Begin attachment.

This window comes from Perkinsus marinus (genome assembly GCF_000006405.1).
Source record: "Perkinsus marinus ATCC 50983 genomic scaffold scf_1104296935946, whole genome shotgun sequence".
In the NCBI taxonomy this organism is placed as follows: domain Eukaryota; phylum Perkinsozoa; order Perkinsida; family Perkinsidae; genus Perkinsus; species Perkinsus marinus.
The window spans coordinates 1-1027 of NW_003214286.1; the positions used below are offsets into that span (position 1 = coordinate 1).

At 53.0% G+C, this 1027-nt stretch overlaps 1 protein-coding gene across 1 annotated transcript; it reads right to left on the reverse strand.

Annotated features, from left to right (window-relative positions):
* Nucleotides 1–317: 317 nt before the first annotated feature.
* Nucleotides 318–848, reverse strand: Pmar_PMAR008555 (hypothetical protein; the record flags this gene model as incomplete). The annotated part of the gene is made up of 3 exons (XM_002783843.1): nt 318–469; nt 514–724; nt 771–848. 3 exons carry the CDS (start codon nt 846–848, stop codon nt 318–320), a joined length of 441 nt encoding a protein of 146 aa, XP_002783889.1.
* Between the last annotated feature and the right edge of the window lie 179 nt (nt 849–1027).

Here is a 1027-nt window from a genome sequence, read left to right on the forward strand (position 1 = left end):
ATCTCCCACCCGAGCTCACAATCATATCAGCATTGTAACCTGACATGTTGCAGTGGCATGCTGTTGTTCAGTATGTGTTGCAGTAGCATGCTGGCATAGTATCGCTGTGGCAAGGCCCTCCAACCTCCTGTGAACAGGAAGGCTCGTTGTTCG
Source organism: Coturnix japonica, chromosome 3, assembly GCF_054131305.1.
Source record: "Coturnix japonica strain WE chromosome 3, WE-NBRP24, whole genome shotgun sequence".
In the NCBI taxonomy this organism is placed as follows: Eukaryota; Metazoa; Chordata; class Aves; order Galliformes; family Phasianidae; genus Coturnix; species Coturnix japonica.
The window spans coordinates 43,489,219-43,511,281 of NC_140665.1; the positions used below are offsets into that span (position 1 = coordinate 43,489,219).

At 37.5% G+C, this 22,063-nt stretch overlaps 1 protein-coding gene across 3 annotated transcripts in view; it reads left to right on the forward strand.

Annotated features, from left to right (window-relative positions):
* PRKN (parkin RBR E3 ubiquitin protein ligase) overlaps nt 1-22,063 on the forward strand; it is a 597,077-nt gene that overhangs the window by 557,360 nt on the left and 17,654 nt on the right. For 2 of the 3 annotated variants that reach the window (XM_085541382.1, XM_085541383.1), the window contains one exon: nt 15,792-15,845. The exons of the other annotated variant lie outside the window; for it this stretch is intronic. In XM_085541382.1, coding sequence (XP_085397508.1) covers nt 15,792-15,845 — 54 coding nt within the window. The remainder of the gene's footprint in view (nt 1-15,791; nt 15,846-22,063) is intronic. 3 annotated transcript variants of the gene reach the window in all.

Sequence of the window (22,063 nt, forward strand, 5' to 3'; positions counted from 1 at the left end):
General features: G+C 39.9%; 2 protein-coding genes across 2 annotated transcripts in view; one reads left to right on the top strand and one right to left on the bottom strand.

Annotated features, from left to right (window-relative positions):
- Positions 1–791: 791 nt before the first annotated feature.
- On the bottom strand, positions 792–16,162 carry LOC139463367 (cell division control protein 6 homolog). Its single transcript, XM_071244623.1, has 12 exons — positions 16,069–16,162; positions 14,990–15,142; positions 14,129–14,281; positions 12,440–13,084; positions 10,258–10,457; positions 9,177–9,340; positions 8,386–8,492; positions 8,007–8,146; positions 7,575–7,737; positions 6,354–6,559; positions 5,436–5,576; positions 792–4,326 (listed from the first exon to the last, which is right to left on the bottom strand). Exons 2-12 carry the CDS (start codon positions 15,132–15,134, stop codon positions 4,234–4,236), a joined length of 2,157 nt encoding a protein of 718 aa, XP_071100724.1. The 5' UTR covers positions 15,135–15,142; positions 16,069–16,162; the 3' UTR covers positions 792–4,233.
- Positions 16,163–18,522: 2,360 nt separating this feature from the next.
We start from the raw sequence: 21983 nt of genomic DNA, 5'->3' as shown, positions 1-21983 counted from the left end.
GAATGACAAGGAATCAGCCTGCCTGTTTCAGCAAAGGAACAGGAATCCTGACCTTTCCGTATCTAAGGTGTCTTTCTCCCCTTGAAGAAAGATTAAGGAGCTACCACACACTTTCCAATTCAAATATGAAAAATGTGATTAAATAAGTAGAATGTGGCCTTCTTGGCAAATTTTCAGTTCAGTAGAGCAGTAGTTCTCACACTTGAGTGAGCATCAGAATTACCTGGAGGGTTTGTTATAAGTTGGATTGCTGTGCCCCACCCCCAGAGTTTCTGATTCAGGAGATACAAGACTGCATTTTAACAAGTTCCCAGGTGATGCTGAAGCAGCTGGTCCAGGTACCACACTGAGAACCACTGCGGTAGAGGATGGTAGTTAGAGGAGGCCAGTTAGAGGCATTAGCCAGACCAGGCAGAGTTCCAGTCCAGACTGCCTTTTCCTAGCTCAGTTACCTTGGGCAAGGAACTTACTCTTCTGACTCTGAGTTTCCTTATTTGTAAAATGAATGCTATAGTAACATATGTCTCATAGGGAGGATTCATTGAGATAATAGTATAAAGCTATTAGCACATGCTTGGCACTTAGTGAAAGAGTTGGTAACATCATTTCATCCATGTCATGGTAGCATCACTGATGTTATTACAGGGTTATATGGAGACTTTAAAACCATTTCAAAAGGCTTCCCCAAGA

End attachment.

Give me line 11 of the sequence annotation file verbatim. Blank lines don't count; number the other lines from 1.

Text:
ATCTCCCACCCGAGCTCACAATCATATCAGCATTGTAACCTGACATGTTGCAGTGGCATGCTGTTGTTCAGTATGTGTTGCAGTAGCATGCTGGCATAGTATCGCTGTGGCAAGGCCCTCCAACCTCCTGTGAACAGGAAGGCTCGTTGTTCG